The bill totals $54 billion, a $2.6 billion reduction from the FY 2017 and $4.8 billion above the President’s request for the agencies and programs in this bill.  The bill targets funding increases for national security – including cybercrime, counter-terrorism and espionage; federal law enforcement; help boost trade enforcement; continue investments in space exploration programs; and advance science and technologies essential for innovation, productivity, and economic growth. In order to make these investments, the Subcommittee reduced or eliminated a number of “lower-priority programs”. 

For NSF, the bill provides $7.3 billion, which is $133 million below the fiscal year 2017 enacted level. Research and Related Activities are funded at the current level of $6 billion and rejects the Administration’s proposal to reduce NSF research by nearly $700 million. The funding is targeted to foster innovation and U.S. economic competitiveness, including funding for research on advanced manufacturing, physics, mathematics, cybersecurity, neuroscience, and STEM education.  The Committee directs NSF to allocate no less than fiscal year 2017 levels to support its existing research laboratories, observational networks, the astronomy centers, the current academic fleet including global class vessels with unique seismic capabilities, FFRDCs and the national high performance computing centers so they may provide the support needed for cutting edge research. NSF is encouraged to expand support for the National Deep Submergence Facility's remotely-operated vehicle operations for open sourced telepresence discovery based research and education expeditions.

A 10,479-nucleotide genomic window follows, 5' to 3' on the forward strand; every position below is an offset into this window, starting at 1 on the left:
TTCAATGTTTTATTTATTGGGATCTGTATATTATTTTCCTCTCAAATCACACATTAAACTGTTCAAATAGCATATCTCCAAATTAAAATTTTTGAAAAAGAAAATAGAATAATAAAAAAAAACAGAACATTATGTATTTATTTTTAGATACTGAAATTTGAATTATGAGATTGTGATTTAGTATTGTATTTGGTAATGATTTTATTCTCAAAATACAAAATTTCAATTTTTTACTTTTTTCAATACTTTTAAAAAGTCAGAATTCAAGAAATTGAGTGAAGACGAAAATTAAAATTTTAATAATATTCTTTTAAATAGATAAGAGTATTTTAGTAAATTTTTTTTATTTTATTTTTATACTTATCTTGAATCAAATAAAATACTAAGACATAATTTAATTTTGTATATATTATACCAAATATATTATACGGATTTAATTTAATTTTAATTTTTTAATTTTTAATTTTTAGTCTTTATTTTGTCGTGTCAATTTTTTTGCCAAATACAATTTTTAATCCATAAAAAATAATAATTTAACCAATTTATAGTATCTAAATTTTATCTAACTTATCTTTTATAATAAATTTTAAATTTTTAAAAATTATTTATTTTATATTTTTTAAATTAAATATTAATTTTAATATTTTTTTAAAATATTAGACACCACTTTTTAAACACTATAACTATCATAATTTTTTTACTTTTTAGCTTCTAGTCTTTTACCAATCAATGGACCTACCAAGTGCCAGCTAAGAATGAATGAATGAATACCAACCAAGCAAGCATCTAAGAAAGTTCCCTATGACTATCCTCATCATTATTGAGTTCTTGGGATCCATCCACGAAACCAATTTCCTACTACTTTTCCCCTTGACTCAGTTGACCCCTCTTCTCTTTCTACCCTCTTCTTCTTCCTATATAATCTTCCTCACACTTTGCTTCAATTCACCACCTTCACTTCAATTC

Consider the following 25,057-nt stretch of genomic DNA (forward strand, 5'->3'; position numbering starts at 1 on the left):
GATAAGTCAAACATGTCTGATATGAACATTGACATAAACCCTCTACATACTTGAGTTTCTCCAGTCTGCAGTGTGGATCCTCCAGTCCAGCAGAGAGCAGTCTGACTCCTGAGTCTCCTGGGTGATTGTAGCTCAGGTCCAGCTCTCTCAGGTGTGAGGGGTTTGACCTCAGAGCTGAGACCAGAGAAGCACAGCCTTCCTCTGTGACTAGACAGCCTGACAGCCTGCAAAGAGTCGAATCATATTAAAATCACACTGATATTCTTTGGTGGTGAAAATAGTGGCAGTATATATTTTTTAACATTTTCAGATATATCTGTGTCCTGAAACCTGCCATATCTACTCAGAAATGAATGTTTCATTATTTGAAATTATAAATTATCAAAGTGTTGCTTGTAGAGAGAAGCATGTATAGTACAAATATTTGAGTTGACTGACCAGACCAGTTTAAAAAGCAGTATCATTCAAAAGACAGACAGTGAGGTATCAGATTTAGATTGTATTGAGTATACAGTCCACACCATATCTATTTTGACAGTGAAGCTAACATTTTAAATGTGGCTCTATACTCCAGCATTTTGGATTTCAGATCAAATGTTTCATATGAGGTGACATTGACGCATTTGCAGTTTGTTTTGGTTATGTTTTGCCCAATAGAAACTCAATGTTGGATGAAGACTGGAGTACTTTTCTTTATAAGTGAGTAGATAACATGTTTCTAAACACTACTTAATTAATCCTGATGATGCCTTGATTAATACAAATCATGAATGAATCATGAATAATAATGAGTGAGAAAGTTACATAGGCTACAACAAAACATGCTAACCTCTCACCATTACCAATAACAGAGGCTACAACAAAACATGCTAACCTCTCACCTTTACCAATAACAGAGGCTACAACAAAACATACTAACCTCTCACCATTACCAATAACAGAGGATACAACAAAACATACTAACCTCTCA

The Committee includes language calling out the importance of neuroscience research, fire research, the Experimental Program to Stimulate Competitive Research, astronomy assets, the International Ocean Discovery Program, and marine seismic research.  The Committee has eliminated funding for NSF’s proposed Regional Class Research Vessels (RCRVs) contained in the NSF’s Major Research Equipment and Facilities Construction (MREFC) account.  The Committee fully funds the Antarctic Infrastructure Modernization for Science Program, the Large Synoptic Survey Telescope, and the Daniel K. Inouye Solar Telescope.  The leadership of the Consortium for Ocean Leadership weighed in with the House Appropriations Subcommittee is support of both the RCRVs and marine seismology infrastructure.  A copy of the COL letter is available here 

During the full committee mark up, Rep. David Price offered, and then withdrew, an amendment to increase NSF’s research account above the Committee’s mark.  Chairman Culberson, in response to Rep. Price’s proposal, said that he hoped to revisit NSF funding and address support for the RCRVs as appropriations process moves forward.